- The Washington Times - Sunday, June 9, 2002

CARACAS, Venezuela Amid rumors of another coup plot in Venezuela, President Hugo Chavez called for unity within the armed forces yesterday and accused the media of trying to provoke a military uprising.
Such rumors have become common in Venezuela since April 12, when Mr. Chavez was briefly overthrown by dissident military officers. One of the latest rumors was sparked Tuesday, when local television broadcast a video showing 10 masked men in combat fatigues claiming to be officers opposed to Mr. Chavez's rule.
The government says there is no evidence the men are military, while opposition lawmakers disagree. Mr. Chavez, a self-proclaimed "revolutionary" who was elected in 1998, urged unity among the armed forces yesterday in a speech before naval officers in coastal Vargas state.
"United we will be invincible. Soldiers united. The people united. The nation united," Mr. Chavez said. "I continue with this call, even for those who don't want to listen."
Many in this crisis-stricken South American nation of 24 million are growing anxious about the possibility of another coup. Mr. Chavez was ousted for two days before military loyalists joined by thousands of civilian supporters returned him to power.
In the video broadcast Tuesday, the masked men threatened to repress any violence perpetrated by armed "Chavistas," a reference to Chavez supporters. Claiming to be active officers, the men said they represented a large group of high-ranking military officials opposed to Mr. Chavez's rule.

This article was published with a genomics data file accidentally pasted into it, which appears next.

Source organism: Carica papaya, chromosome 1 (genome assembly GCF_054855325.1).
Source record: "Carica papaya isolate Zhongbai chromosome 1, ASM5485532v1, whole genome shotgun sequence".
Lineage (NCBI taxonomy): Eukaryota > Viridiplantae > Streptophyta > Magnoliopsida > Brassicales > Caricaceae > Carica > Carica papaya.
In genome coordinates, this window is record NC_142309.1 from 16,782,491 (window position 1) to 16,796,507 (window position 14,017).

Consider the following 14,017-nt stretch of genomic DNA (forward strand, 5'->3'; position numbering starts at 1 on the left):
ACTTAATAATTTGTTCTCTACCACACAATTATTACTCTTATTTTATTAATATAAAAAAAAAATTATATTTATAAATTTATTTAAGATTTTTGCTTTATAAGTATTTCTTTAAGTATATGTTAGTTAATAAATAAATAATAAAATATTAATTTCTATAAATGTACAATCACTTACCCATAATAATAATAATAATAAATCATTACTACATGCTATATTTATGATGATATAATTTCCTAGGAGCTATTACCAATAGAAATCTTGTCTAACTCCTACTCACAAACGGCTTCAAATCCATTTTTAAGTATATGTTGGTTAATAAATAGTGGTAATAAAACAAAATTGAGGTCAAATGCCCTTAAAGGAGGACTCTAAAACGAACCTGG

Opposition leaders insist the video is authentic.
"They are officers for the form in which they handled their swords and the language that is typical of the armed forces," said Henry Ramos, a leader of the Democratic Action opposition party.
Foreign Minister Roy Chaderton told a news conference on Friday that former military officers and government adversaries are planning another rebellion.
"There are small sectors, but they are well financed and very committed, who are trying to overthrow President Chavez," Mr. Chaderton said.
Yesterday, the local El Nacional daily published contents of an unsigned manifesto purportedly drafted by a group of National Guardsmen. In the document presumed officers claim Mr. Chavez is violating "meritocracy" by only promoting the soldiers he trusts the most.


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